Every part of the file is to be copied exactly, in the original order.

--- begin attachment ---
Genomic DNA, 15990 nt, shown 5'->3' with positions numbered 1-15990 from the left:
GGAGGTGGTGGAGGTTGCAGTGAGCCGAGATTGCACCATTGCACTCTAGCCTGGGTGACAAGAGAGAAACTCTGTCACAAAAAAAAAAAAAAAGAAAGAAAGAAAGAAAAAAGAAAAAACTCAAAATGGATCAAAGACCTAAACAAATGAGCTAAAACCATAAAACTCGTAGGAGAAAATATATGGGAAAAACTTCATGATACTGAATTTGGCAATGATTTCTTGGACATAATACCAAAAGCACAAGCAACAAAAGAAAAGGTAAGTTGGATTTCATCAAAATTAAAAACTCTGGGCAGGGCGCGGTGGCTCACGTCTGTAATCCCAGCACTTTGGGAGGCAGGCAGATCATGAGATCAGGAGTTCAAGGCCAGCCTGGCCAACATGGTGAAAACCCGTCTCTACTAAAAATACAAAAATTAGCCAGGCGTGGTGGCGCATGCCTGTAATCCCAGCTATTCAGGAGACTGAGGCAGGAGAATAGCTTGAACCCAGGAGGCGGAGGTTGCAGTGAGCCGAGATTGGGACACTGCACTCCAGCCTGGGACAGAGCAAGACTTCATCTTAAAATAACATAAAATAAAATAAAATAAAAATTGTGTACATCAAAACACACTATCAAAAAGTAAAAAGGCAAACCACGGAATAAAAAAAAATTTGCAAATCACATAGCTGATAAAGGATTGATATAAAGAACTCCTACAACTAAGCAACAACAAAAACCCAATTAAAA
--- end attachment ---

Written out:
Genomic DNA, 15990 nt, shown 5'->3' with positions numbered 1-15990 from the left:
GGAGGTGGTGGAGGTTGCAGTGAGCCGAGATTGCACCATTGCACTCTAGCCTGGGTGACAAGAGAGAAACTCTGTCACAAAAAAAAAAAAAAAGAAAGAAAGAAAGAAAAAAGAAAAAACTCAAAATGGATCAAAGACCTAAACAAATGAGCTAAAACCATAAAACTCGTAGGAGAAAATATATGGGAAAAACTTCATGATACTGAATTTGGCAATGATTTCTTGGACATAATACCAAAAGCACAAGCAACAAAAGAAAAGGTAAGTTGGATTTCATCAAAATTAAAAACTCTGGGCAGGGCGCGGTGGCTCACGTCTGTAATCCCAGCACTTTGGGAGGCAGGCAGATCATGAGATCAGGAGTTCAAGGCCAGCCTGGCCAACATGGTGAAAACCCGTCTCTACTAAAAATACAAAAATTAGCCAGGCGTGGTGGCGCATGCCTGTAATCCCAGCTATTCAGGAGACTGAGGCAGGAGAATAGCTTGAACCCAGGAGGCGGAGGTTGCAGTGAGCCGAGATTGGGACACTGCACTCCAGCCTGGGACAGAGCAAGACTTCATCTTAAAATAACATAAAATAAAATAAAATAAAAATTGTGTACATCAAAACACACTATCAAAAAGTAAAAAGGCAAACCACGGAATAAAAAAAAATTTGCAAATCACATAGCTGATAAAGGATTGATATAAAGAACTCCTACAACTAAGCAACAACAAAAACCCAATTAAAA